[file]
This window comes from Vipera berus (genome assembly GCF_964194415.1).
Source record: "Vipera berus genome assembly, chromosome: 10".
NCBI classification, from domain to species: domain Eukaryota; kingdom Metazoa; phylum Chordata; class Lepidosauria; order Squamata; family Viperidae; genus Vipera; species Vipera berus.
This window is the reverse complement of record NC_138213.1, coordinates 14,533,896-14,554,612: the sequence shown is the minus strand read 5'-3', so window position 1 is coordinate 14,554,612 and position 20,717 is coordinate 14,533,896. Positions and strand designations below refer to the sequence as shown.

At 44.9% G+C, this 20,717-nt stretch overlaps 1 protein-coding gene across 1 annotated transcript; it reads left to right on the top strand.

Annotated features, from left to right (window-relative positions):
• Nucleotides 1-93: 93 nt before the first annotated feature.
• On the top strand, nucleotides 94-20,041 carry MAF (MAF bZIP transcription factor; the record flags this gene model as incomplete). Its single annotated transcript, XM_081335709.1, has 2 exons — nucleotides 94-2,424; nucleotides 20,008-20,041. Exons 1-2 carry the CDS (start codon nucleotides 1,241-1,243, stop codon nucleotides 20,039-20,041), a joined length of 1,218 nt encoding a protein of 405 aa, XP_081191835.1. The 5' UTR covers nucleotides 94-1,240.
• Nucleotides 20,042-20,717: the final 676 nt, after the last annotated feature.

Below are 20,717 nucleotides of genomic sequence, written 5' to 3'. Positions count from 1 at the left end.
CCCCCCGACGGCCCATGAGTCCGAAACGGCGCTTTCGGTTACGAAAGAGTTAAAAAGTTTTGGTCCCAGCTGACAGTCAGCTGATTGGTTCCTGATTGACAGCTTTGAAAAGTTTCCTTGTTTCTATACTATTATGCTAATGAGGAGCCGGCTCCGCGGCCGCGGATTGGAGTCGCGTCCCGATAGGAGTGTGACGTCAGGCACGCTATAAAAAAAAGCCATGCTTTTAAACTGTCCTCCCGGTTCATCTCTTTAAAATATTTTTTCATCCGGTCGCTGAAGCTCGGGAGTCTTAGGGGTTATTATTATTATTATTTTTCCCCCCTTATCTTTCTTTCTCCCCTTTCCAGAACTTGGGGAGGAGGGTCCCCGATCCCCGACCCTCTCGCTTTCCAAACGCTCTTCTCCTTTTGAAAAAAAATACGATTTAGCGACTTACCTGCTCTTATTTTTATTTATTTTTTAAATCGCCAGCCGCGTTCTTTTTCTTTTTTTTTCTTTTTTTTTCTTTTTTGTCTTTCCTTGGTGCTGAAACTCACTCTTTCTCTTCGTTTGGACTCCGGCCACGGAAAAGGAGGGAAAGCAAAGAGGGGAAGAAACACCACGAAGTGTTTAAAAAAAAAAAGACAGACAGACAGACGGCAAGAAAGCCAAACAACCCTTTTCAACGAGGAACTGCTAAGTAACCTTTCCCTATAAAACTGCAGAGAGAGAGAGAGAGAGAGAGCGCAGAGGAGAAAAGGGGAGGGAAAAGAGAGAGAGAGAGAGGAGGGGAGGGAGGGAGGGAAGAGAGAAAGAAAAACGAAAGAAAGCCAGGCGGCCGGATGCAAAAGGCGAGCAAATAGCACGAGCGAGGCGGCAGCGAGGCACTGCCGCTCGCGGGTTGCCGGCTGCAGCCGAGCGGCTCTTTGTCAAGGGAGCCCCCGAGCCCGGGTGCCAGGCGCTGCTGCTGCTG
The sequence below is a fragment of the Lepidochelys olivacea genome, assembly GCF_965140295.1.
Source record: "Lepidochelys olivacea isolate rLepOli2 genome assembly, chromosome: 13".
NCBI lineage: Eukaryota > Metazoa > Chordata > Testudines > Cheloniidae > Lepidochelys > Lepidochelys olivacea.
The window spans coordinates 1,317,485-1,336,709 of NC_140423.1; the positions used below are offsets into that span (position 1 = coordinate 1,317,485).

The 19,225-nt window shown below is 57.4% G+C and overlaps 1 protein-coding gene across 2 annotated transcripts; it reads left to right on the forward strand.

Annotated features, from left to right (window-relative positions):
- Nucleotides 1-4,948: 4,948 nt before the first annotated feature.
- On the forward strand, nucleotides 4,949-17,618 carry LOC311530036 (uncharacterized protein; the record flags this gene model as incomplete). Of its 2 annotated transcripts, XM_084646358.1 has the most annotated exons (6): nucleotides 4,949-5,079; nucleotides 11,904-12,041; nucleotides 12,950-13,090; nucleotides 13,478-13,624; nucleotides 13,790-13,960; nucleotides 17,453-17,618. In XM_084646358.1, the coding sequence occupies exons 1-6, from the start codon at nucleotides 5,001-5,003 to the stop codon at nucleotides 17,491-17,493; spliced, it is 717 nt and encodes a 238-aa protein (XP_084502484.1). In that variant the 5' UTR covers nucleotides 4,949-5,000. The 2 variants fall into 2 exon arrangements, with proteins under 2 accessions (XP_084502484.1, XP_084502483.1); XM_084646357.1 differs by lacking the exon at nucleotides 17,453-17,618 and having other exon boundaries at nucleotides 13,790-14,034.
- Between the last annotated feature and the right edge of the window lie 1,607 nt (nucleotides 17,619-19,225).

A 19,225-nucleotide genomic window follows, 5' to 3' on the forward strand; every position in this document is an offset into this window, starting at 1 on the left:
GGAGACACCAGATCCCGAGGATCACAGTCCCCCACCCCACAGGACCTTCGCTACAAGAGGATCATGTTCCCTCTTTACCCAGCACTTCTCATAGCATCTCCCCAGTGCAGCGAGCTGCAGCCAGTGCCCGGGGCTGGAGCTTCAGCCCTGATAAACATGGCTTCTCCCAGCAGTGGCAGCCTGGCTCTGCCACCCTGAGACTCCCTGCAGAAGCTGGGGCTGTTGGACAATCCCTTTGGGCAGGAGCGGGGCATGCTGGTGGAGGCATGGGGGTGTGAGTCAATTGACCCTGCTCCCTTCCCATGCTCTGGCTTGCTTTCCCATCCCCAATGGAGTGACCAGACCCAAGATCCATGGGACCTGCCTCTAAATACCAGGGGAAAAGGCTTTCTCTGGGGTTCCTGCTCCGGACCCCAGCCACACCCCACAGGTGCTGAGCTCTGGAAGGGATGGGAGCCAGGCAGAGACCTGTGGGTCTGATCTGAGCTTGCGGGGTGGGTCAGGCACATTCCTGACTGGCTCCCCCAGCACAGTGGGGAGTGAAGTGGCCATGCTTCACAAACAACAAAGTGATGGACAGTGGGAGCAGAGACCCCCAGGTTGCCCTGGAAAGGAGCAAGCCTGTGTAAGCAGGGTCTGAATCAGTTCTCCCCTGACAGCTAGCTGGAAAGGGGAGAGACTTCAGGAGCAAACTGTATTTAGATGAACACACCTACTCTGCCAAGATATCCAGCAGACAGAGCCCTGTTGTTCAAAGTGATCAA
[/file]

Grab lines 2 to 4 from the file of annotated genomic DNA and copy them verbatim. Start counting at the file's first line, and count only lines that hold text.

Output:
Source record: "Vipera berus genome assembly, chromosome: 10".
NCBI classification, from domain to species: domain Eukaryota; kingdom Metazoa; phylum Chordata; class Lepidosauria; order Squamata; family Viperidae; genus Vipera; species Vipera berus.
This window is the reverse complement of record NC_138213.1, coordinates 14,533,896-14,554,612: the sequence shown is the minus strand read 5'-3', so window position 1 is coordinate 14,554,612 and position 20,717 is coordinate 14,533,896. Positions and strand designations below refer to the sequence as shown.